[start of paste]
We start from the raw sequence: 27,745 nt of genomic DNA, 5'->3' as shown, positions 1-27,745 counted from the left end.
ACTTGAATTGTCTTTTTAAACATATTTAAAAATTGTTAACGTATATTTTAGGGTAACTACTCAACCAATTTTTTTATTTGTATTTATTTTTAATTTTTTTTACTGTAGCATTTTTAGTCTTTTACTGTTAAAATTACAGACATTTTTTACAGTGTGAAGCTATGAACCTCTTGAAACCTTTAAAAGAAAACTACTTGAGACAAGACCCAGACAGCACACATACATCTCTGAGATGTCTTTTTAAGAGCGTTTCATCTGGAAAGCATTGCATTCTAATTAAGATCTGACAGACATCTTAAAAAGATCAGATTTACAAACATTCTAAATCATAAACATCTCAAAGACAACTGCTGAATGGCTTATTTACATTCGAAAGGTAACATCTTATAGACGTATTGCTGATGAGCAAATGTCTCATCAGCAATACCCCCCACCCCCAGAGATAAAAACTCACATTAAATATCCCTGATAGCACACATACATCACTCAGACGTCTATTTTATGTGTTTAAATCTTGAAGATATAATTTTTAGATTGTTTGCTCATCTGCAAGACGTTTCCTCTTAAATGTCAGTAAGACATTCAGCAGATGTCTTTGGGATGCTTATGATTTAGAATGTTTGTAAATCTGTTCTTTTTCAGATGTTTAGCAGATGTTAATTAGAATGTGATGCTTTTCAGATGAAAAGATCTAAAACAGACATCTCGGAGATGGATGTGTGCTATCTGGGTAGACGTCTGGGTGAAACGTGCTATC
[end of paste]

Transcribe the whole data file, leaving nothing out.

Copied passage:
We start from the raw sequence: 27,745 nt of genomic DNA, 5'->3' as shown, positions 1-27,745 counted from the left end.
ACTTGAATTGTCTTTTTAAACATATTTAAAAATTGTTAACGTATATTTTAGGGTAACTACTCAACCAATTTTTTTATTTGTATTTATTTTTAATTTTTTTTACTGTAGCATTTTTAGTCTTTTACTGTTAAAATTACAGACATTTTTTACAGTGTGAAGCTATGAACCTCTTGAAACCTTTAAAAGAAAACTACTTGAGACAAGACCCAGACAGCACACATACATCTCTGAGATGTCTTTTTAAGAGCGTTTCATCTGGAAAGCATTGCATTCTAATTAAGATCTGACAGACATCTTAAAAAGATCAGATTTACAAACATTCTAAATCATAAACATCTCAAAGACAACTGCTGAATGGCTTATTTACATTCGAAAGGTAACATCTTATAGACGTATTGCTGATGAGCAAATGTCTCATCAGCAATACCCCCCACCCCCAGAGATAAAAACTCACATTAAATATCCCTGATAGCACACATACATCACTCAGACGTCTATTTTATGTGTTTAAATCTTGAAGATATAATTTTTAGATTGTTTGCTCATCTGCAAGACGTTTCCTCTTAAATGTCAGTAAGACATTCAGCAGATGTCTTTGGGATGCTTATGATTTAGAATGTTTGTAAATCTGTTCTTTTTCAGATGTTTAGCAGATGTTAATTAGAATGTGATGCTTTTCAGATGAAAAGATCTAAAACAGACATCTCGGAGATGGATGTGTGCTATCTGGGTAGACGTCTGGGTGAAACGTGCTATC